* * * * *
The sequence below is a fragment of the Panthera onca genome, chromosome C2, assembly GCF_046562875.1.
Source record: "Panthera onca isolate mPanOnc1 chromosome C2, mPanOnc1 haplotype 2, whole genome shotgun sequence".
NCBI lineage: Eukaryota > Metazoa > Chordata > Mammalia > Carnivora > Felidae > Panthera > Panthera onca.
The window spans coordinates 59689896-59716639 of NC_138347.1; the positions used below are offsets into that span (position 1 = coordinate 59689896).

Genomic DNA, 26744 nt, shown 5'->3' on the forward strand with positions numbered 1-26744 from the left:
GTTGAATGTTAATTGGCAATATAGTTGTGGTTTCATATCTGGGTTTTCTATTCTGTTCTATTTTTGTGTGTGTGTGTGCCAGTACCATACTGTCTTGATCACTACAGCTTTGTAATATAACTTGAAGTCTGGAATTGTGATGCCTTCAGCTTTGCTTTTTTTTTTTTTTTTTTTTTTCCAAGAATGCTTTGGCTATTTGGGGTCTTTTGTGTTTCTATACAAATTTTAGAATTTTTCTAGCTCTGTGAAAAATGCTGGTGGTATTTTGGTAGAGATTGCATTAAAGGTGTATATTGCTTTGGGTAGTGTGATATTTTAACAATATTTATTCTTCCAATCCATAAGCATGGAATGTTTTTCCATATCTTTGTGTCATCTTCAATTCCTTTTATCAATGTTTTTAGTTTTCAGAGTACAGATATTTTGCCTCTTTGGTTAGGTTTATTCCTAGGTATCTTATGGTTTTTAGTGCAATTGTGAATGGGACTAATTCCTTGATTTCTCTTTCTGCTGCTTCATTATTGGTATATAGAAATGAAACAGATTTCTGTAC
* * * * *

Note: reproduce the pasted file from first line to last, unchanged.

The sequence below is a fragment of the Panthera onca genome, chromosome C2, assembly GCF_046562875.1.
Source record: "Panthera onca isolate mPanOnc1 chromosome C2, mPanOnc1 haplotype 2, whole genome shotgun sequence".
NCBI lineage: Eukaryota > Metazoa > Chordata > Mammalia > Carnivora > Felidae > Panthera > Panthera onca.
The window spans coordinates 59689896-59716639 of NC_138347.1; the positions used below are offsets into that span (position 1 = coordinate 59689896).

Genomic DNA, 26744 nt, shown 5'->3' on the forward strand with positions numbered 1-26744 from the left:
GTTGAATGTTAATTGGCAATATAGTTGTGGTTTCATATCTGGGTTTTCTATTCTGTTCTATTTTTGTGTGTGTGTGTGCCAGTACCATACTGTCTTGATCACTACAGCTTTGTAATATAACTTGAAGTCTGGAATTGTGATGCCTTCAGCTTTGCTTTTTTTTTTTTTTTTTTTTTTCCAAGAATGCTTTGGCTATTTGGGGTCTTTTGTGTTTCTATACAAATTTTAGAATTTTTCTAGCTCTGTGAAAAATGCTGGTGGTATTTTGGTAGAGATTGCATTAAAGGTGTATATTGCTTTGGGTAGTGTGATATTTTAACAATATTTATTCTTCCAATCCATAAGCATGGAATGTTTTTCCATATCTTTGTGTCATCTTCAATTCCTTTTATCAATGTTTTTAGTTTTCAGAGTACAGATATTTTGCCTCTTTGGTTAGGTTTATTCCTAGGTATCTTATGGTTTTTAGTGCAATTGTGAATGGGACTAATTCCTTGATTTCTCTTTCTGCTGCTTCATTATTGGTATATAGAAATGAAACAGATTTCTGTAC